After that meeting I went for another meeting with Pauline Yarwood about a project we are trying to put together. It is progressing nicely, but I don’t want to go public yet with it until we’ve made a bit more progress, but watch this space!
Apart from that I’ve spent the rest of the time last week running. I’m feeling better again after the terrible cold last week and although my throat still doesn’t feel quite right, I feel a lot better. Tomorrow I have to somehow motivate myself to do my long run for the week – I’ve signed up for the Lancaster Half Marathon which is the first weekend of November. I did it last year in a time of 1 hour and 52 minutes so I’d like to knock some minutes off that if possible.
The Sunday Poem this week is by Nichola Deane, who I read with last week in Clitheroe, along with David Borrott and Wayne Price, last week’s Sunday Poem. I remember reading Nichola’s poem ‘Yesterday’s Child’ in an issue of The Rialto and making a note to myself to look out for her work, so I was pleased to hear she’d been selected as one of the ‘Laureate’s Choice’ poets. This poem went on to be Highly Commended in the 2014 Forward Prize.
Nichola was born in Bolton in 1973. Her first pamphlet, My Moriarty, won the 2012 Flarestack Poetry Pamphlet Prize and was later selected as the Poetry Book Society Pamphlet Choice. As well as The Rialto, her work has appeared in magazines such as Poetry London, Magma, Archipelago, Oxford Poetry, the Moth and The SHop. Her Laureate’s Choice pamphlet is called ‘Trieste’ and is available to buy here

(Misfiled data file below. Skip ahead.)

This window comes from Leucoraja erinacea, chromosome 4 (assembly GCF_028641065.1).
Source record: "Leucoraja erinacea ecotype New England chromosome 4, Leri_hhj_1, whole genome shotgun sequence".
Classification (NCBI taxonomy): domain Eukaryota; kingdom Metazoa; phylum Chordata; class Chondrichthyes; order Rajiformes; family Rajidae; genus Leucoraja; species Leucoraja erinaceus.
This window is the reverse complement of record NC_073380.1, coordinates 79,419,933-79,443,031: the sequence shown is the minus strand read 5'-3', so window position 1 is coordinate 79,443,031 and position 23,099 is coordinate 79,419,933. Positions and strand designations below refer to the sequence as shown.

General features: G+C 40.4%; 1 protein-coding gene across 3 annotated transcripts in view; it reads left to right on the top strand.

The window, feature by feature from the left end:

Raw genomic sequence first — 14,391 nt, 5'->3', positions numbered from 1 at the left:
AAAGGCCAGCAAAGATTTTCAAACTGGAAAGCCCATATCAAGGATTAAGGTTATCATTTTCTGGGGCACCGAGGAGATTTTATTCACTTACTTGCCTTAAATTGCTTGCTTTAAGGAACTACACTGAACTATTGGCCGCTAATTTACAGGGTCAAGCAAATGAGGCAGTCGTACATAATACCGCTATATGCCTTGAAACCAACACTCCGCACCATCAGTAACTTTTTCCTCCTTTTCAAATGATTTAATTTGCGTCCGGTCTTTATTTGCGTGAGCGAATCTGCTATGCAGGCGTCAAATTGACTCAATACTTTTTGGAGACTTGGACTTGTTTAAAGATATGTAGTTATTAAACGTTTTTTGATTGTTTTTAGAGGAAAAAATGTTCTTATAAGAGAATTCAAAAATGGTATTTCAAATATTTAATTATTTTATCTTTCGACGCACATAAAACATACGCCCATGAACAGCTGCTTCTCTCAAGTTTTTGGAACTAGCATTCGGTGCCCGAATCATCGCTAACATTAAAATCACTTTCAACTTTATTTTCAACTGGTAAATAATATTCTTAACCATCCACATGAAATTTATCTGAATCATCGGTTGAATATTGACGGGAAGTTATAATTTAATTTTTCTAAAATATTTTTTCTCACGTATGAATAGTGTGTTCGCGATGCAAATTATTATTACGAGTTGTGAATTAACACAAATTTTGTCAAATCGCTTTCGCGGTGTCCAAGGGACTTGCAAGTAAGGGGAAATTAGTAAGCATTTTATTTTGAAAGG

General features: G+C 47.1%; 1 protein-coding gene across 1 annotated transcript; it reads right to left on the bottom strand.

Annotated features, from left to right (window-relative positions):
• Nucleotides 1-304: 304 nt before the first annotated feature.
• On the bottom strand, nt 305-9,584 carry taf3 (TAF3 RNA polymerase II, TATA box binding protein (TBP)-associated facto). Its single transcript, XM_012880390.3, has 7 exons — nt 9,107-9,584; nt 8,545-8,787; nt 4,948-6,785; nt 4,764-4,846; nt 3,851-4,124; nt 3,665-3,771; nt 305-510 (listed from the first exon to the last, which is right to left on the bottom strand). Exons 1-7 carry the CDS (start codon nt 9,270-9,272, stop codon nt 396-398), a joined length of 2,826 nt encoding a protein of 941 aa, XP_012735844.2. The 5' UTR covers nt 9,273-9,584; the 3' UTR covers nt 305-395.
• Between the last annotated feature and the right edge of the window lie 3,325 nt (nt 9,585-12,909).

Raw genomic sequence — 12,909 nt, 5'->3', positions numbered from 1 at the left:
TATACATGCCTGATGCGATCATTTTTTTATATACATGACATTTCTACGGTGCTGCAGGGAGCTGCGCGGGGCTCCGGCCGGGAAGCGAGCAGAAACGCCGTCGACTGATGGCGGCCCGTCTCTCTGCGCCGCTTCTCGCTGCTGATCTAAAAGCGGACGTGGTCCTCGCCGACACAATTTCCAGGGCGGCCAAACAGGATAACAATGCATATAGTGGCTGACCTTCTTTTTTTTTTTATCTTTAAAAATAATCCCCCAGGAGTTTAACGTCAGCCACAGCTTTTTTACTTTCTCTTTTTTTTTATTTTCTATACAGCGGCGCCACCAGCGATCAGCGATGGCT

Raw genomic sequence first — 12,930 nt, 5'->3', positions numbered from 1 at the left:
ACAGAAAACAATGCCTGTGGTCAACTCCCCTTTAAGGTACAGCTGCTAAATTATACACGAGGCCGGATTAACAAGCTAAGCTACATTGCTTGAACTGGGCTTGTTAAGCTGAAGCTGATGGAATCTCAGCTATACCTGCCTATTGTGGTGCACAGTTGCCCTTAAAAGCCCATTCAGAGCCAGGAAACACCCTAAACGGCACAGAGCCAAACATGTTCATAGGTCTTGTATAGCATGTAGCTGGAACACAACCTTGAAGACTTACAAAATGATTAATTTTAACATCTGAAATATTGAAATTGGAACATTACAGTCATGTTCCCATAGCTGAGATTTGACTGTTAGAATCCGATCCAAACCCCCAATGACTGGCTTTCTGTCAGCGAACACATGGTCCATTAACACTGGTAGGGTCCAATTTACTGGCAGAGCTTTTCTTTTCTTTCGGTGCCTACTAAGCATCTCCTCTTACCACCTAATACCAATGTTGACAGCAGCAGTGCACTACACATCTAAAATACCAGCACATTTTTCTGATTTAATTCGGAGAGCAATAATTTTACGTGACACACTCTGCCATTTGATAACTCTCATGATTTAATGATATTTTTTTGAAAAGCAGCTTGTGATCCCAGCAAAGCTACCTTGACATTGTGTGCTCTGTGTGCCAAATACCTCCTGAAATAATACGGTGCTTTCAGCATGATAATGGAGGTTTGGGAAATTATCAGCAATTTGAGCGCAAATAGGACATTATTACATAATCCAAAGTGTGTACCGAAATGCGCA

The poem I’ve chosen ‘What Can a Flame Remember?’ is a strange little poem. Nichola tells me that the title is from a poem by the Greek poet George Seferis called ‘Mr Stratis Thalassinos Describes a Man’. I couldn’t find the poem online, but am looking forward to re-reading my Penguin anthology of three greek poets to see if it is in there.
I call it a strange little poem because it has that other-worldliness to it. I love how the first line seems like a statement of absolute fact, though of course it can’t be. The poet can’t know what a flame remembers, if it remembers at all, but reading the poem I’m completely taken up by the inner life of the fire, of what it remembers and what it doesn’t.